Seriously. All that money invested for 5G that won’t even work (exist) in so many places outside of major population centers, and in practice may not even be much different in the places it does exist. Why pour billions into this when improved 4G was nearly as good?
It’s easier to transmit the mind control nanites.
Because cell companies have to have something to market, or they start losing market share.
5G is designed to be a unified, more capable platform that not only elevates mobile broadband experiences, but also supports new services such as mission-critical communications and the massive IoT. 5G can also natively support all spectrum types (licensed, shared, unlicensed) and bands (low, mid, high), a wide range of deployment models (from traditional macro-cells to hotspots), and new ways to interconnect (such as device-to-device and multi-hop mesh).
You have to synergize your investment opportunities in the Internet of Fail!
I have no idea. The meshing thing sounds cool for sensors on industrial equipment, and the extra bandwidth sounds better than laying fiber in some places that still don’t have it, but shrug.
AT&T 5G is fake it’s just rebranding
Fuck Everything, We’re Doing Five Blades
Are you secretly John Oliver?
I thought the US doesn’t really have 5G yet, it’s all modified 4G.
5G is blazing fast in China, but 4G is also crazy fast due to tower saturation in urban areas. I think your criticism stands overall - well done 5G probably won’t be noticeably better on a mobile phone compared to well done 4G.
I assume the ideal user of 5G is an industrial or commercial application, or widespread wireless home broadband. Neither really appeal to me, so I don’t think much of 5G.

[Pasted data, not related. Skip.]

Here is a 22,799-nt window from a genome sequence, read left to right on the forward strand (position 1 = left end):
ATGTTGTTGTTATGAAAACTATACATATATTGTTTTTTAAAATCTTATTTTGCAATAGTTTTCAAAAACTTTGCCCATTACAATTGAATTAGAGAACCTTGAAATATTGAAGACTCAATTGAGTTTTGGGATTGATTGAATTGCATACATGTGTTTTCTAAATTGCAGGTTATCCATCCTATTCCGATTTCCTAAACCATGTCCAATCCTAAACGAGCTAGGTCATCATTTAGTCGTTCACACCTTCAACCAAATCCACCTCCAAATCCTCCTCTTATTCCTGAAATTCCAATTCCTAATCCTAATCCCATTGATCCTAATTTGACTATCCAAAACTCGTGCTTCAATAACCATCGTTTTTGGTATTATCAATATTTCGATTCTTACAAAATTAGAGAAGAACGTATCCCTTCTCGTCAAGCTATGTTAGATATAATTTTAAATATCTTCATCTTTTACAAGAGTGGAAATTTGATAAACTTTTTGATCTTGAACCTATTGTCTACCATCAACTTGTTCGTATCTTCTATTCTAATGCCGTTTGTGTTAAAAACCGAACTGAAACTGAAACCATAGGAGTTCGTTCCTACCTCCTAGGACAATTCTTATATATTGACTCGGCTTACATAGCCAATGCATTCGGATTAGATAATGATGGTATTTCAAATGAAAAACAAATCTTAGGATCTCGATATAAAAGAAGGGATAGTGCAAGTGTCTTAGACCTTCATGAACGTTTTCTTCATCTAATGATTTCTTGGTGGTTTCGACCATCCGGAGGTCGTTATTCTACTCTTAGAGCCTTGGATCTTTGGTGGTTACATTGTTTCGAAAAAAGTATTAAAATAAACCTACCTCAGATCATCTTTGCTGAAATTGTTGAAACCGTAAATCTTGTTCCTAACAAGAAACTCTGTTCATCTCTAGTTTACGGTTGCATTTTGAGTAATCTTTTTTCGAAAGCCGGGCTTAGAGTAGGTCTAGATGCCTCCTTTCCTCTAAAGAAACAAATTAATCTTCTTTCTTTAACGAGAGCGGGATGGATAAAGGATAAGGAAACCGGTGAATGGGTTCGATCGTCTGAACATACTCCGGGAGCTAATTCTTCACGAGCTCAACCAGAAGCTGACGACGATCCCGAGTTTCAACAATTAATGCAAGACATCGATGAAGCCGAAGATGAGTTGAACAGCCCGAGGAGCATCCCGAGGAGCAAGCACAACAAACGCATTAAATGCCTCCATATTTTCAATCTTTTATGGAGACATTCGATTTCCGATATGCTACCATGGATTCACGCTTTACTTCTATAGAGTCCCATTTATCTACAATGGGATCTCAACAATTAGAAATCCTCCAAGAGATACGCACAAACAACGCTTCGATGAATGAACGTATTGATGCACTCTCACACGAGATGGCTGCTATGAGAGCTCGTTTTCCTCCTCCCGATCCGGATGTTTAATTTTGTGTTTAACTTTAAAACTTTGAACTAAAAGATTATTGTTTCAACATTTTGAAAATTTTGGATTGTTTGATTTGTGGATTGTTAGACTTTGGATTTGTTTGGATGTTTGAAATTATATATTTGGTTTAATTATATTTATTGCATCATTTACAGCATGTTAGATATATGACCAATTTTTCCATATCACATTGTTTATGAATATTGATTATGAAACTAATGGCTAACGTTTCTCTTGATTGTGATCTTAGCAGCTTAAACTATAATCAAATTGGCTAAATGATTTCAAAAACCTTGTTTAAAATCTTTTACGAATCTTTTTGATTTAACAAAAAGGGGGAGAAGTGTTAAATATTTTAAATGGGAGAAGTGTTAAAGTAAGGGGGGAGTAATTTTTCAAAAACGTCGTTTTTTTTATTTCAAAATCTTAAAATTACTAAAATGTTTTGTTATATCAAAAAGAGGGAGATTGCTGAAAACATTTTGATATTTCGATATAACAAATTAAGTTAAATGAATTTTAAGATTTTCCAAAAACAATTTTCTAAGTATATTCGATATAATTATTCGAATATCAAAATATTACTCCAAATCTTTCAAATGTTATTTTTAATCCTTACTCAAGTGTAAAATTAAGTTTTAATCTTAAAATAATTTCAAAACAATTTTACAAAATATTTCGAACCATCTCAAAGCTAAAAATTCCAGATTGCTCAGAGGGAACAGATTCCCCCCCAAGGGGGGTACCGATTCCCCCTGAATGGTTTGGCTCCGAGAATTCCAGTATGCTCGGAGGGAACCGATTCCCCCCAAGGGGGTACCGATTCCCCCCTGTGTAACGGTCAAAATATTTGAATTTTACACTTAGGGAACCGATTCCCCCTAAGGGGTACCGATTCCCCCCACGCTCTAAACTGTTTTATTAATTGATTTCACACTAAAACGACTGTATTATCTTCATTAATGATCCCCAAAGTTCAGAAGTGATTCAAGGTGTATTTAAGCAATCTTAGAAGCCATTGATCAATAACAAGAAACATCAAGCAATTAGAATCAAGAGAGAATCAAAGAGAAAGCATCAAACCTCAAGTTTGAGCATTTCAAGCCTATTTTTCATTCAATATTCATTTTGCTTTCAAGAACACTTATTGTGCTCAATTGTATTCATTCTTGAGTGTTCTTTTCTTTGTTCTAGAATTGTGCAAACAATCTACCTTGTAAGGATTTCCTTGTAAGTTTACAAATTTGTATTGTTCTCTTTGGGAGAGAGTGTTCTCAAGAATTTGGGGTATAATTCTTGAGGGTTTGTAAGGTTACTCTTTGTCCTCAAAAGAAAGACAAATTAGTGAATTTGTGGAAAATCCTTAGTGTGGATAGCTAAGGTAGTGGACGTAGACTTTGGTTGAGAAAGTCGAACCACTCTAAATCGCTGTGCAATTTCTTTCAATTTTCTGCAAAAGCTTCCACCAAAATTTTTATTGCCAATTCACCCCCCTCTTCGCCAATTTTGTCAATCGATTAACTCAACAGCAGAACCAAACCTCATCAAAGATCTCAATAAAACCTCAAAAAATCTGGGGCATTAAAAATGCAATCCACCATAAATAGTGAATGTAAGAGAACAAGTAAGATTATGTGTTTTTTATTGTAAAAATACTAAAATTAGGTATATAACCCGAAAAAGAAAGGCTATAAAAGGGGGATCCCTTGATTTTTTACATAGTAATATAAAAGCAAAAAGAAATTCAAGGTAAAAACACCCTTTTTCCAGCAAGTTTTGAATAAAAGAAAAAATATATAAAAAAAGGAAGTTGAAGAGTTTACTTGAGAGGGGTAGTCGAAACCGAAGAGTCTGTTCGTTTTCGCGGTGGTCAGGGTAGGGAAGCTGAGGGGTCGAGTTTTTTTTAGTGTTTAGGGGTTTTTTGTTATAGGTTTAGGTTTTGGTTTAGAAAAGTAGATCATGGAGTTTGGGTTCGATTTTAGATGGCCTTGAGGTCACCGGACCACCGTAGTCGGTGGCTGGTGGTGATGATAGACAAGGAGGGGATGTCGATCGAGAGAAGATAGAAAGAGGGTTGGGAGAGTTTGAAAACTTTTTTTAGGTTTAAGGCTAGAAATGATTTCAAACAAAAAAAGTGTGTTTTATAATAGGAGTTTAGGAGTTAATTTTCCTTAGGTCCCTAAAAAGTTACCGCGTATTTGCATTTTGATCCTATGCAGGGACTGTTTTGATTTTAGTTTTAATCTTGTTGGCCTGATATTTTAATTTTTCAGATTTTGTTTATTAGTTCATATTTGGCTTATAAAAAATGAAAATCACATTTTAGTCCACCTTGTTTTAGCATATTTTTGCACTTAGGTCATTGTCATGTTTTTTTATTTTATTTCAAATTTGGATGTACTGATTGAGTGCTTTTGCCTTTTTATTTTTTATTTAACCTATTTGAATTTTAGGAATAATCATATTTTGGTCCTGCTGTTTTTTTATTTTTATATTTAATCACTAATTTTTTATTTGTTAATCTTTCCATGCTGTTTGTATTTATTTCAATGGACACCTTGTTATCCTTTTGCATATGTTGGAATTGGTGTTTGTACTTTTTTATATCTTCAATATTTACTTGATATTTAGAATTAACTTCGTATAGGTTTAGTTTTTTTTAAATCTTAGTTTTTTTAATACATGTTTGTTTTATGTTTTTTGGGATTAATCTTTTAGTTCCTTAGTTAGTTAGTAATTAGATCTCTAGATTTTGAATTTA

I’ve disabled 5G on my T-Mobile phone. I’ve found its certainly no faster, and is actually less reliable than LTE. So I’ve set my phone to max out at LTE speeds.
I thought of the same thing, ha ha.
Low-band 5G isn’t much faster than LTE, but it works dramatically better at high densities, offering a better experience, faster speeds, and lower latencies in crowded areas. This is what really matters.
Mid-band 5G doesn’t penetrate walls well, but it might offer some improvement if you’re lucky.
High-band 5G can’t even penetrate a window and is basically bullshit unless you’re standing outside on a clear day with line of sight to the cell tower. It might be useful for connecting your ISP from the street to your house, saving companies from having to bury a wire.
It’s being used for Internet access in rural areas. Put a fixed antenna on the house that has line of sight to a master antenna and you can deliver 100Mbps service to a large area relatively cheaply.
Yeah, that’s basically what I said with the bit about connecting an ISP to your house.
I was elaborating on the real world scenario for that!
I will allow it!
The reason a 5G solution for rural Internet access is so attractive to AT&T and Verizon is they have FCC commitments going back decades to increase rural broadband availability. They’ve balked and deferred the cost of building wired infrastructure, but now they can deliver it cost effectively via 5G.
They have to share wired infrastructure and they don’t have to share wireless. Monopoly, baby.
edit: Wait, why don’t they have to share optical infrastructure? Did they get rid of the sharing wires requirement?
Whatever happened to WiMAX?